Tagged: Vicky Travlos

Devils’ Rookie Nico Hischier Excels in Preseason

The recipient of a bachelor’s in political science from Hofstra University, Vicky Travlos has more than six years of administrative and marketing experience with Calvin Klein and The McGraw-Hill Companies. In her free time, Vicky Travlos enjoys following her favorite National Hockey League (NHL) team, the New Jersey Devils.

The Devils finished the 2016-17 regular season with only 70 points, which was its worst full-season output since the 1988-89 season, when the team finished the year with 66 points. Although the Devils didn’t finish last in the league, it won the draft lottery and was awarded the first overall pick in the 2017 NHL Draft. New Jersey used the pick to select Nico Hischier and, if early results are any indication, the Swiss-born center is going to be an impressive player in the league.

The 18 year old played in four preseason games for the Devils and recorded seven points, which tied him for the team lead with winger Drew Stafford. Head coach John Hynes confirmed that Hischier earned a top-six forward role to start the regular season, but it hasn’t only been those within the Devils organization who have taken notice of the skilled center. On September 30, a week before the start of the season, a panel of 17 NHL.com writers picked their favorite to win the league’s rookie of the year award and Hischier was the front runner ahead of Bruins’ defenseman Charlie McAvoy and Coyotes’ center Clayton Keller.


The Metropolitan Opera: 135 Years of Opera

Metropolitan Opera pic

Metropolitan Opera
Image: metopera.org

Vicky Travlos has served in management and sales in New York for more than a decade, and possesses a background in political science and merchandising. In addition to her professional work, Vicky Travlos is a staunch supporter of the Metropolitan Opera.

Founded in 1883, the Metropolitan Opera’s first show was Faust, by the French composer Charles Gounod, performed at the original venue at West 39th Street and Broadway. The Met has long been a haven for world-famous musical artists and is proudly called home by many of the country’s most impressive talents. Vocalists like Emma Eames, Enrico Caruso, and Geraldine Farrar became known and spent large parts of their careers with this prodigious opera company.

The contemporary Metropolitan Opera House in Lincoln Center opened in 1966, complete with extensive technological advances. Over the years, countless operatic pieces have been performed, and in the 2017-2018 season, the Metropolitan Opera is presenting more than two dozen shows, including La Boheme, Elektra, Madame Butterfly and The Magic Flute.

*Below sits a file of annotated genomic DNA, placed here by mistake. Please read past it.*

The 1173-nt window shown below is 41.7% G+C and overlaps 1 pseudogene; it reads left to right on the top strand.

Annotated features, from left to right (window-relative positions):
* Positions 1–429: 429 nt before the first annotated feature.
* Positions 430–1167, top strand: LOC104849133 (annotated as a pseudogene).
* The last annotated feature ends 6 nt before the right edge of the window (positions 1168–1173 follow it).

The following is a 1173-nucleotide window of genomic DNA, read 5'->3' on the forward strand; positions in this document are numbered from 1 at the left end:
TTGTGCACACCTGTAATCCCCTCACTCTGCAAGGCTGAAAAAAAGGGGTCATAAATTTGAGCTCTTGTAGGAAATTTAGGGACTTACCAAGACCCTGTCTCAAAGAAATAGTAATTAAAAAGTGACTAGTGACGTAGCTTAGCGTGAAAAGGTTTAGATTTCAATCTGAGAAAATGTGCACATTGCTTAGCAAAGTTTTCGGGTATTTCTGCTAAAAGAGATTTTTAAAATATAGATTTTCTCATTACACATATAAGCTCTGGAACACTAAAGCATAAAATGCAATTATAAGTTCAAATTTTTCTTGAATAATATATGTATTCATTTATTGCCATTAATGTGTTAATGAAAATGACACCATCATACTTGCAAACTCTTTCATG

Metropolitan Opera House at Lincoln Center – Norma


Norma pic

Image: metopera.org

As a business professional and marketing associate, Vicky Travlos has worked for a number of large companies including Calvin Klein and Businessweek Television. Vicky Travlos also enjoys taking time to pursue some of her many hobbies and interests, including taking in a performance at the Metropolitan Opera House at Lincoln Center.

Originally founded in 1883, The Metropolitan Opera House at Lincoln Center is the home of many artists from around the world, including dancers, stage musicians, composers, conductors, and singers. The Metropolitan Opera House, also referred to as “The Met,” features a variety of opera performances that have included Hansel and Gretel, La Boheme, and Luisa Miller by Giuseppi Verdi.

The next performance for the 2017-2018 season of the Metropolitan Opera House will be “Norma” by Vincenzo Bellini. Beginning on Saturday, October 7, 2017, the show will continue through December 16, 2017. Set within the dark Druid Forest, Norma highlights the mystical nature of the forest, along with ancient rituals.

Types of Golf Clubs and Their Purposes


Golf Clubs  pic

Golf Clubs
Image: livestrong.com

Vicky Travlos is a former customer solutions professional at BusinessWeek magazine and an active individual in her free time. Vicky Travlos names golf as one of her leisure activities of choice.

The clubs in a golfer’s bag vary in shaft length, head size, and head angle. The combination of these factors determines the distance and degree of loft with which the ball will travel, and thus they determine which club a golfer will choose in any particular situation.